As we discussed "Porgy," my mind kept drifting back to Scott Joplin 's opera "Treemonisha," dating from 1910. Joplin positively tortured himself trying to get it published, let alone performed. He died a very frustrated man, trying to break the code of racism in the opera house. The heroine of the work gets her name from the fact that as an infant she was found beneath a tree. Not long ago, the Texas Opera people did a nice job with "Treemonisha"--I recommend to you the resultant recording. Listeners should be aware that while there are Ragtime elements in "Treemonisha," with the exception of certain Preludes, the Ring Play "Dance of the Corn Huskers" and the stunning finale "A Real Slow Drag," much of Joplin' s opus sounds like traditional European-American Opera. Any way, this was part of the precedent for "Porgy."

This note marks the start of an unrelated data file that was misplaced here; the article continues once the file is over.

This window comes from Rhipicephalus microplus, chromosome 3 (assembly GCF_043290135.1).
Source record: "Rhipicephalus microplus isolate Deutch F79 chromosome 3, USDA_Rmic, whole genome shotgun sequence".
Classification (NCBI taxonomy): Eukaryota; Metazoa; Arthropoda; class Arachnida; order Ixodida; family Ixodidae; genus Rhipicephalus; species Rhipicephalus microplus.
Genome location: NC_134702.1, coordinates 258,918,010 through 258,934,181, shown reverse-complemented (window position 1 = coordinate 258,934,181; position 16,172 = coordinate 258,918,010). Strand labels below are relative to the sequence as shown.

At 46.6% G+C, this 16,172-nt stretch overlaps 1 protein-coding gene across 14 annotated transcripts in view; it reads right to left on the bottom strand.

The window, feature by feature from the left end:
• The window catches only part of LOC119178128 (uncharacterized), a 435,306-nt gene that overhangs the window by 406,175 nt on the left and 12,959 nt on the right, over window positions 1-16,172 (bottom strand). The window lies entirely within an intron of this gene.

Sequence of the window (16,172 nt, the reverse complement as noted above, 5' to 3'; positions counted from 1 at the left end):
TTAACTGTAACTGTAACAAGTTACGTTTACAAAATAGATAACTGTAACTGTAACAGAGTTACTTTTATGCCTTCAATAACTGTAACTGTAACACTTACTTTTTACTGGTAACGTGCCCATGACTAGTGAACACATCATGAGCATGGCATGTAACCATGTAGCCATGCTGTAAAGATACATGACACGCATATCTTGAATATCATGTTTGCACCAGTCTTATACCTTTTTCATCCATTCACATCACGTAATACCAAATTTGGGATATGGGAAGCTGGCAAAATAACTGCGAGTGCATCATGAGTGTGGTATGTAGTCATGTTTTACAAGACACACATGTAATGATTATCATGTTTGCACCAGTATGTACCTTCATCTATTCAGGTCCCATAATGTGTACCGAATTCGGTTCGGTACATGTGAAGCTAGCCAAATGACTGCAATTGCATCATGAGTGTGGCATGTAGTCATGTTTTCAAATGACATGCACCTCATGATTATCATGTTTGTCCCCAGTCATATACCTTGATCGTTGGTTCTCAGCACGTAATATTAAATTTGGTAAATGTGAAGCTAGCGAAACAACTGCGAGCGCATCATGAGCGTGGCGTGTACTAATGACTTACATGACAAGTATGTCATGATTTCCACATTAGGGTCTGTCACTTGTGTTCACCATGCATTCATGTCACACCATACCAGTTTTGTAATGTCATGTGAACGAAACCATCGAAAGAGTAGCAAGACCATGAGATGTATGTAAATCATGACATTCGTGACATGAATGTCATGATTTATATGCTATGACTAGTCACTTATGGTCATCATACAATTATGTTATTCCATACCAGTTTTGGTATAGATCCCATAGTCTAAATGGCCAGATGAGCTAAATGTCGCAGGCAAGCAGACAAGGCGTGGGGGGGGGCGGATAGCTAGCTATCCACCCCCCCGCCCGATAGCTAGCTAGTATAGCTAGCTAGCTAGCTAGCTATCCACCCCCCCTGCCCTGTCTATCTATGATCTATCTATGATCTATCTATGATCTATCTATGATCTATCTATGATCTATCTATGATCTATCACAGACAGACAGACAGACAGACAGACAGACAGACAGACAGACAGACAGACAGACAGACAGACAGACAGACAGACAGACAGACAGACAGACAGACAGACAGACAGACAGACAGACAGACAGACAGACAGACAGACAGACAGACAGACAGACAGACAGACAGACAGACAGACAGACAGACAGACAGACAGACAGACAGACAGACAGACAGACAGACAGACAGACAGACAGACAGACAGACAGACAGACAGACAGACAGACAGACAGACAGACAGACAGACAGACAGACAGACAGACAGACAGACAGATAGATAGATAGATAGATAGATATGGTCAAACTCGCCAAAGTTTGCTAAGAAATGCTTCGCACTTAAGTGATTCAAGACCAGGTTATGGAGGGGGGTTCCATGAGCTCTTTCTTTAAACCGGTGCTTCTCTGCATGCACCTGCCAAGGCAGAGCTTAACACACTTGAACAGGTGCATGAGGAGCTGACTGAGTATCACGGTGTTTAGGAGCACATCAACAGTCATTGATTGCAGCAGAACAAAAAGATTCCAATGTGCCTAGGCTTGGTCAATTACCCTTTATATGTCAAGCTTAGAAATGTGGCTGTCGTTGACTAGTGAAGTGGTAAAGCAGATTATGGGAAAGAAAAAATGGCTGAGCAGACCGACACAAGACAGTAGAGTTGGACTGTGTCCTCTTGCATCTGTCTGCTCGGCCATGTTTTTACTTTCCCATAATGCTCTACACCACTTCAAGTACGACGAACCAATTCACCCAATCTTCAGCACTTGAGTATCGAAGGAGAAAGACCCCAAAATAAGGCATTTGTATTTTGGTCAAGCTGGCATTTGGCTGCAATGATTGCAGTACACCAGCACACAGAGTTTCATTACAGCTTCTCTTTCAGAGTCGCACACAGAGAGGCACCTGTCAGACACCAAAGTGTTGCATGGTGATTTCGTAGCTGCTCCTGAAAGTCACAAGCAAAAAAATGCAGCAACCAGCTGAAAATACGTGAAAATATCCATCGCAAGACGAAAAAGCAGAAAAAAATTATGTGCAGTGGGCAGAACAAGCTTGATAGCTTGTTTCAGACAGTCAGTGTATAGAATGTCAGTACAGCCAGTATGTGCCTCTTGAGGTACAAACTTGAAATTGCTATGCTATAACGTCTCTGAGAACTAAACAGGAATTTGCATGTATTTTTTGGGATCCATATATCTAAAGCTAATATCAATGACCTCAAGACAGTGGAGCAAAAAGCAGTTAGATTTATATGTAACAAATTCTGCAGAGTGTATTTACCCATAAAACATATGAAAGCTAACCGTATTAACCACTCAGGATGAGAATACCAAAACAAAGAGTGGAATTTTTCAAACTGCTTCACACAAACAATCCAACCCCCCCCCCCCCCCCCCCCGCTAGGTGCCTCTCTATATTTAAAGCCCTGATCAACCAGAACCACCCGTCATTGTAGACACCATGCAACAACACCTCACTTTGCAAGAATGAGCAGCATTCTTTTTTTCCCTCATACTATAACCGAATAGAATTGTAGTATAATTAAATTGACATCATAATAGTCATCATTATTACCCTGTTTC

The clearest difference lies in the fact that many of the melodies from "Porgy and Bess" have become part of the bedrock of the Jazz repertoire. "Summertime" has been turned into spine-tingling testimony by everyone from Sidney Bechet to Janis Joplin (a good comparison!), and "It Aint Necessarily So" seems to be a worthy candidate for the National Anthem.

The grossest chapter in this documentary has got to be the Otto Preminger film of 1959, which has never been re-released. Not even on video. "The Gershwin family didn't like that production at all," says Shea. Despite the inclusion of Sidney Poitier, Pearl Bailey and Sammy Davis, Jr., the slick musical arrangements of Andre Previn coupled with Preminger's insensitive "bombastic" approach made for a seriously deauthenticated product. Definitely the nadir of the story.